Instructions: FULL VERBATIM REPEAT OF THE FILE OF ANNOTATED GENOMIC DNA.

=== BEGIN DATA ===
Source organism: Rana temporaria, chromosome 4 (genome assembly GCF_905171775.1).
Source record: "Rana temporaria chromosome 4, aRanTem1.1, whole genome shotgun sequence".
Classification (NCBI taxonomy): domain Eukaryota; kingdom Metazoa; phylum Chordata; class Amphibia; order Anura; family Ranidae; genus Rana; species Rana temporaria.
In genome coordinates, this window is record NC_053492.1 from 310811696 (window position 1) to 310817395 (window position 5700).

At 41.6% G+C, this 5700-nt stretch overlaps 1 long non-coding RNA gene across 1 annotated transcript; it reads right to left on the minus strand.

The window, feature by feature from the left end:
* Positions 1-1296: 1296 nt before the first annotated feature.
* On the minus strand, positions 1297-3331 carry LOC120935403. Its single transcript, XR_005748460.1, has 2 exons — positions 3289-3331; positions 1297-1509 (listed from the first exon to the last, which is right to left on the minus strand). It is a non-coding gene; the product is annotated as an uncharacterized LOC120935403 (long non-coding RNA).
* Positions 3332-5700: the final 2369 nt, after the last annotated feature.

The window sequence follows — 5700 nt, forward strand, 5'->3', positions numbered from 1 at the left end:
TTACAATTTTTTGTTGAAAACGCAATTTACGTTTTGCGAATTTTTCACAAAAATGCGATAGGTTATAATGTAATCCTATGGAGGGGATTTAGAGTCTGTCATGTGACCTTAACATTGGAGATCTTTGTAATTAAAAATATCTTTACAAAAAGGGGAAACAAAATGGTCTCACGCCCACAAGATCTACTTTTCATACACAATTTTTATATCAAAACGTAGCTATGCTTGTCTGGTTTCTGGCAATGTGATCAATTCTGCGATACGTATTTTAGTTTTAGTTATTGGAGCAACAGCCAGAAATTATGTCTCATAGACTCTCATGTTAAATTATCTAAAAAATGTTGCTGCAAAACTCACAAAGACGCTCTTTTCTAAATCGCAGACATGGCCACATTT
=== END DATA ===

Source organism: Rana temporaria, chromosome 4 (genome assembly GCF_905171775.1).
Source record: "Rana temporaria chromosome 4, aRanTem1.1, whole genome shotgun sequence".
Classification (NCBI taxonomy): domain Eukaryota; kingdom Metazoa; phylum Chordata; class Amphibia; order Anura; family Ranidae; genus Rana; species Rana temporaria.
In genome coordinates, this window is record NC_053492.1 from 310811696 (window position 1) to 310817395 (window position 5700).

At 41.6% G+C, this 5700-nt stretch overlaps 1 long non-coding RNA gene across 1 annotated transcript; it reads right to left on the minus strand.

The window, feature by feature from the left end:
* Positions 1-1296: 1296 nt before the first annotated feature.
* On the minus strand, positions 1297-3331 carry LOC120935403. Its single transcript, XR_005748460.1, has 2 exons — positions 3289-3331; positions 1297-1509 (listed from the first exon to the last, which is right to left on the minus strand). It is a non-coding gene; the product is annotated as an uncharacterized LOC120935403 (long non-coding RNA).
* Positions 3332-5700: the final 2369 nt, after the last annotated feature.

The window sequence follows — 5700 nt, forward strand, 5'->3', positions numbered from 1 at the left end:
TTACAATTTTTTGTTGAAAACGCAATTTACGTTTTGCGAATTTTTCACAAAAATGCGATAGGTTATAATGTAATCCTATGGAGGGGATTTAGAGTCTGTCATGTGACCTTAACATTGGAGATCTTTGTAATTAAAAATATCTTTACAAAAAGGGGAAACAAAATGGTCTCACGCCCACAAGATCTACTTTTCATACACAATTTTTATATCAAAACGTAGCTATGCTTGTCTGGTTTCTGGCAATGTGATCAATTCTGCGATACGTATTTTAGTTTTAGTTATTGGAGCAACAGCCAGAAATTATGTCTCATAGACTCTCATGTTAAATTATCTAAAAAATGTTGCTGCAAAACTCACAAAGACGCTCTTTTCTAAATCGCAGACATGGCCACATTT